“When you see a flashy new building that gets built, you think about the architect,” said Timothy Gowers. “But you don’t think quite so much about the structural engineers who were involved in actually working out how such a building could be realised.”
For the Cambridge professor, pure mathematics – the study of mathematical concepts for their own sake – is the engineering that underpins the modern world. The high-tech breakthroughs that so excite politicians – in AI, robotics, biotech – are only possible thanks to the mathematical research that took place years or even decades earlier.
So when Leicester University announced it was ending pure maths research and making its pure mathematicians redundant in order to focus on glitzier areas of the Stem (science, tech, engineering and maths) subjects, Gowers was shocked. “An academic ecosystem without maths as part of its beating heart seems hard for us to imagine,” he told me when we spoke.
The fightback has already begun. In collaboration with the London Mathematical Society, the “Protect Pure Maths” campaign was launched on 9 July and aims to “preserve and promote pure maths in the UK”. And Gowers is one of its champions.
Gowers, 57, is a titan of the mathematical world. He has held prestigious posts at University College London, Princeton, and Collège de France, and won the Fields Medal (the mathematical equivalent of the Nobel Prize) in 1998, aged just 34. In 2012, he was knighted for services to mathematics, and he has also won awards for his work popularising the subject for non-mathematicians.
But observers of UK politics might know his name from another context: Dominic Cummings’s recent select committee grilling. When Boris Johnson’s former aide appeared before MPs in May, he was full of praise for Gowers, whom he described as “one of the smartest people on the planet”. Gowers had no role in government but in early March 2020 Cummings sent him Sage documents on the UK’s laissez-faire Covid strategy. Gowers responded with calculations showing how the NHS would inevitably be overwhelmed. This feedback, as Cummings told it, was instrumental in convincing No 10 to abandon its “herd immunity” strategy and impose a lockdown.
Gowers, however, dismisses any suggestion that his mathematical insights changed government policy.
“My note didn’t involve anything more than A-level maths, more or less,” he said. “It may have had some effect, but because Cummings was going that way and he needed the confidence to argue for it.”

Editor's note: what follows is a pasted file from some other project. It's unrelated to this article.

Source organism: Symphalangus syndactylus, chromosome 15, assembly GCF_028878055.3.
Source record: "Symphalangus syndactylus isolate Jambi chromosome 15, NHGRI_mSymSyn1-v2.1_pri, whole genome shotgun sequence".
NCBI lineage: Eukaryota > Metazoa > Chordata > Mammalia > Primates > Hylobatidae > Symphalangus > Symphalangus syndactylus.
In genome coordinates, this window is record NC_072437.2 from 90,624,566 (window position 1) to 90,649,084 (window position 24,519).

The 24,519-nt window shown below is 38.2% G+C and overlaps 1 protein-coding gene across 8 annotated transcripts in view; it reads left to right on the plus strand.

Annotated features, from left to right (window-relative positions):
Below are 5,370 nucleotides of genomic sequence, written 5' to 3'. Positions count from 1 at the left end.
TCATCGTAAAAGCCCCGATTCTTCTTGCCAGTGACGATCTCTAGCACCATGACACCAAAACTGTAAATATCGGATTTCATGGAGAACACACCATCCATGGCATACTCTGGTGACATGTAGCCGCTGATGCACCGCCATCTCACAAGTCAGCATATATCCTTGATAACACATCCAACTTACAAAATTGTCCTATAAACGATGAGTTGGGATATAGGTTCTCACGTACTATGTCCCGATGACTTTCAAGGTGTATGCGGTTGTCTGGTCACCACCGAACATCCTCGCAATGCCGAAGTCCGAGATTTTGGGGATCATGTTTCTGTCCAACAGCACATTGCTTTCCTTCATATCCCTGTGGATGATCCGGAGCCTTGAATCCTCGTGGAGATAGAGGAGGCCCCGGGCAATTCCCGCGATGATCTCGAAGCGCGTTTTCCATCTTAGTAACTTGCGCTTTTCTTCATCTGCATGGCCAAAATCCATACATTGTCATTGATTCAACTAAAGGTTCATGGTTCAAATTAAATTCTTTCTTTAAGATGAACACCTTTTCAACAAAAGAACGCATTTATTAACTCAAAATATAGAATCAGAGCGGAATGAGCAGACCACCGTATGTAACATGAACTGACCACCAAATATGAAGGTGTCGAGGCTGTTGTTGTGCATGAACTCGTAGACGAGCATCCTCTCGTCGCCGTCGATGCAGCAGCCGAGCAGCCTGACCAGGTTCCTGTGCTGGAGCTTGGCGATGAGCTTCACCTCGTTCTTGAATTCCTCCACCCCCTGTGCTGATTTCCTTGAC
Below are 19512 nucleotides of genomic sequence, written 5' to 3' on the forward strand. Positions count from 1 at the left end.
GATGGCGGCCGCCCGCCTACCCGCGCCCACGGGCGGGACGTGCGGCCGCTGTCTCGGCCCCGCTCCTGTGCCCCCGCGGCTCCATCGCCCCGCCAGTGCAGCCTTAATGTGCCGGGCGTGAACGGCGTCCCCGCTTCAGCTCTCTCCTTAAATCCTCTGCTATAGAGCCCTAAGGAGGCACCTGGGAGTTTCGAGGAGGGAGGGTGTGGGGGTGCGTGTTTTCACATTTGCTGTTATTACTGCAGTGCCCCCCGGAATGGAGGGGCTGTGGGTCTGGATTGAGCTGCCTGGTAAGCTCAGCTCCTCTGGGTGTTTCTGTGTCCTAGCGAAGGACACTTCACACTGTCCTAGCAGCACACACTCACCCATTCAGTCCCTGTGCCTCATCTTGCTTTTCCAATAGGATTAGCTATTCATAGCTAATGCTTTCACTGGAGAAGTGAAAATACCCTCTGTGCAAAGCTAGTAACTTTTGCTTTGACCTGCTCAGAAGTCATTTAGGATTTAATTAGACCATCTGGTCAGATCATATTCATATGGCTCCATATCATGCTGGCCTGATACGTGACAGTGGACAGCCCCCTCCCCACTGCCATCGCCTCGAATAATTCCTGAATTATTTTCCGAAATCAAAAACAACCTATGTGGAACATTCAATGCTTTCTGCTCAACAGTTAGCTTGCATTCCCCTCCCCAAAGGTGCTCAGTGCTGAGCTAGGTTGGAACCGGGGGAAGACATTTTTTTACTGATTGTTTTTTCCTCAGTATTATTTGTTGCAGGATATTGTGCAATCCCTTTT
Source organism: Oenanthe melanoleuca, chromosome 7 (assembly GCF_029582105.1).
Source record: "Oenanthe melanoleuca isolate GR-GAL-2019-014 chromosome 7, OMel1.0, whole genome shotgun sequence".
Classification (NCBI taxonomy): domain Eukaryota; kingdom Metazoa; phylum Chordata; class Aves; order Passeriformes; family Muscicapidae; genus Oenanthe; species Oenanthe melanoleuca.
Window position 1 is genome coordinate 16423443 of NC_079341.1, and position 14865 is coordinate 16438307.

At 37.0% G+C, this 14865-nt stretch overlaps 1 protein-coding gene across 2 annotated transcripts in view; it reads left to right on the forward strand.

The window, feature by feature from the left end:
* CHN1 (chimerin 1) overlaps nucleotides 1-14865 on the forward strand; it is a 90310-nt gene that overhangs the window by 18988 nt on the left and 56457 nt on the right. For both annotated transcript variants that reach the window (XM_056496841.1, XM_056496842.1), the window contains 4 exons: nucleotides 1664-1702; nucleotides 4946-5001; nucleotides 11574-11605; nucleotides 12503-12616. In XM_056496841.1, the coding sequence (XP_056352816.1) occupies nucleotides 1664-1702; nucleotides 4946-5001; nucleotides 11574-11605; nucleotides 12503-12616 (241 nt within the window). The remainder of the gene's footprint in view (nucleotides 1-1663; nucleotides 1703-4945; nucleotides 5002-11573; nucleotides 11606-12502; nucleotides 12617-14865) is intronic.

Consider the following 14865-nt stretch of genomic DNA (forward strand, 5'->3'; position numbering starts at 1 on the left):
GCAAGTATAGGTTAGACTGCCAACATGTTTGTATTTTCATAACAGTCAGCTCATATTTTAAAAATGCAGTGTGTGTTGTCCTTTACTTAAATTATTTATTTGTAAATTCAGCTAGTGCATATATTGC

Cummings has admired Gowers for years, and recently suggested he should lead the UK’s new Advanced Research and Invention Agency. It is unclear whether the admiration is mutual – when I remind Gowers how highly Cummings rates him, he laughs nervously and says “no comment”.
He is much happier to talk about how maths has been key to tackling the pandemic. Over the past 17 months we’ve become accustomed to epidemiologists forecasting case numbers in different scenarios. We might be less familiar with the maths that underpins those models, but that doesn’t mean it isn’t there. It’s simply that it was developed long before anyone had ever heard of Covid-19.
“When it comes to the theoretical analysis of how diseases spread in networks, a lot of that had been done. Because of pure mathematics, people didn’t suddenly have develop a whole theory of how diseases spread,” Gowers explained. “The mathematical side was ready because pure mathematicians had done the work.”
This isn’t the first time maths has been central to tackling a national crisis. This month marks the 80th anniversary of the final unlocking of the German Enigma machine, thanks to the work of Alan Turing and the codebreakers at Bletchley Park. The abstract number problems which fascinated Turing proved vital to cracking the code and helped Britain win the war. Turing’s legacy lives on, both on the new £50 note, and in the UK government’s intelligence and cyber agency GCHQ, which today is one of the largest employers of pure mathematicians. (Gowers insists he has never worked for the intelligence services himself, though he adds: “I’m not sure whether I’d be allowed to tell you if I had, so I’m not sure whether you ought to be believe me.”)
Once you start looking for the impact of pure maths, you find it everywhere. It’s behind the development of public key cryptography – the approach to encryption that enables everything from WhatsApp messages to digital payments. And anyone who has relied on Zoom or Skype should be grateful to the mathematicians who laid the groundwork for the methods of image compression that make video calls possible.
One of Gowers’s favourite examples is how work on “compressed sensing” was able to vastly speed up the calculations which turn the data from an MRI scan into a cross-sectional image that can be analysed. By dramatically reducing the time that had to be spent inside the scanner, he said, it has “saved children’s lives” (children find it notoriously difficult to stay still for long).
“In order to get the technological advances, you need applied mathematics, but in order for applied mathematicians to function, they need pure mathematicians to have done their job in the background,” he said.
And that’s why Gowers is so outraged by Leicester University’s decision, and so determined to champion a subject he finds both beautiful and indispensable. The work of pure mathematicians today could be crucial to solving challenges we can’t currently comprehend. And when those challenges arise, we need the maths to be ready.
This article appears in the 28 Jul 2021 issue of the New Statesman, Summer special